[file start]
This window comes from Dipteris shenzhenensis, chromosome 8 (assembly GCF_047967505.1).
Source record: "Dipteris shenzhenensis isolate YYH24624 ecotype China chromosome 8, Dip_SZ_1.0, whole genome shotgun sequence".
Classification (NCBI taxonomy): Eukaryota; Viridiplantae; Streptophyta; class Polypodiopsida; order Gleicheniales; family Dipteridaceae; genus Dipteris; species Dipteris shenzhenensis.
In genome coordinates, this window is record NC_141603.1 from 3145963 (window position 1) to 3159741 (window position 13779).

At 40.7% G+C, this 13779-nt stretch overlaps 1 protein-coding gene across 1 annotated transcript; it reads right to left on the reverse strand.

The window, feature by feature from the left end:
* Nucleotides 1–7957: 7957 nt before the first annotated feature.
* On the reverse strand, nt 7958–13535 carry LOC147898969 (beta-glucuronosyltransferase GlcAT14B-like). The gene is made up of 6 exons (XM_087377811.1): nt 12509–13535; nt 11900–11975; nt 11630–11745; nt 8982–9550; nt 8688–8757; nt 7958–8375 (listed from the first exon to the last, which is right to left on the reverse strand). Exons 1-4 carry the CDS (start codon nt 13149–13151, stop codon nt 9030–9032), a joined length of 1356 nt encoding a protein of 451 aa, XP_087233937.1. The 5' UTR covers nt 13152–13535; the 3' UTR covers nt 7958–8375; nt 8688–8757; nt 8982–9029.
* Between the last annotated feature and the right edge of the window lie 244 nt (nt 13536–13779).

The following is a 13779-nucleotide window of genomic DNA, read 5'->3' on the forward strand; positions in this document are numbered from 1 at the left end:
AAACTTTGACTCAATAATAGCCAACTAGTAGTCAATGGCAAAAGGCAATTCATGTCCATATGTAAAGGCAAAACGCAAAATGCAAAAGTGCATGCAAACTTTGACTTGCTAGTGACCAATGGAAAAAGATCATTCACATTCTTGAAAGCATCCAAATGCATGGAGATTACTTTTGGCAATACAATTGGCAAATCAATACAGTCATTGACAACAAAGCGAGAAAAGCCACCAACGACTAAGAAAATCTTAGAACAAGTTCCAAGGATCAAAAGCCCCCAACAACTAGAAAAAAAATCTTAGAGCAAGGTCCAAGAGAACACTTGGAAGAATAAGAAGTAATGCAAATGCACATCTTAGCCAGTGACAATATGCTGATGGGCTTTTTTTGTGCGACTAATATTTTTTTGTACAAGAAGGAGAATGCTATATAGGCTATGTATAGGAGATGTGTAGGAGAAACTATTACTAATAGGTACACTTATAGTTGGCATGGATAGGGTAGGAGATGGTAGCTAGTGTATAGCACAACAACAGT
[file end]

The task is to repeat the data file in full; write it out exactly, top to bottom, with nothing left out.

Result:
This window comes from Dipteris shenzhenensis, chromosome 8 (assembly GCF_047967505.1).
Source record: "Dipteris shenzhenensis isolate YYH24624 ecotype China chromosome 8, Dip_SZ_1.0, whole genome shotgun sequence".
Classification (NCBI taxonomy): Eukaryota; Viridiplantae; Streptophyta; class Polypodiopsida; order Gleicheniales; family Dipteridaceae; genus Dipteris; species Dipteris shenzhenensis.
In genome coordinates, this window is record NC_141603.1 from 3145963 (window position 1) to 3159741 (window position 13779).

At 40.7% G+C, this 13779-nt stretch overlaps 1 protein-coding gene across 1 annotated transcript; it reads right to left on the reverse strand.

The window, feature by feature from the left end:
* Nucleotides 1–7957: 7957 nt before the first annotated feature.
* On the reverse strand, nt 7958–13535 carry LOC147898969 (beta-glucuronosyltransferase GlcAT14B-like). The gene is made up of 6 exons (XM_087377811.1): nt 12509–13535; nt 11900–11975; nt 11630–11745; nt 8982–9550; nt 8688–8757; nt 7958–8375 (listed from the first exon to the last, which is right to left on the reverse strand). Exons 1-4 carry the CDS (start codon nt 13149–13151, stop codon nt 9030–9032), a joined length of 1356 nt encoding a protein of 451 aa, XP_087233937.1. The 5' UTR covers nt 13152–13535; the 3' UTR covers nt 7958–8375; nt 8688–8757; nt 8982–9029.
* Between the last annotated feature and the right edge of the window lie 244 nt (nt 13536–13779).

The following is a 13779-nucleotide window of genomic DNA, read 5'->3' on the forward strand; positions in this document are numbered from 1 at the left end:
AAACTTTGACTCAATAATAGCCAACTAGTAGTCAATGGCAAAAGGCAATTCATGTCCATATGTAAAGGCAAAACGCAAAATGCAAAAGTGCATGCAAACTTTGACTTGCTAGTGACCAATGGAAAAAGATCATTCACATTCTTGAAAGCATCCAAATGCATGGAGATTACTTTTGGCAATACAATTGGCAAATCAATACAGTCATTGACAACAAAGCGAGAAAAGCCACCAACGACTAAGAAAATCTTAGAACAAGTTCCAAGGATCAAAAGCCCCCAACAACTAGAAAAAAAATCTTAGAGCAAGGTCCAAGAGAACACTTGGAAGAATAAGAAGTAATGCAAATGCACATCTTAGCCAGTGACAATATGCTGATGGGCTTTTTTTGTGCGACTAATATTTTTTTGTACAAGAAGGAGAATGCTATATAGGCTATGTATAGGAGATGTGTAGGAGAAACTATTACTAATAGGTACACTTATAGTTGGCATGGATAGGGTAGGAGATGGTAGCTAGTGTATAGCACAACAACAGT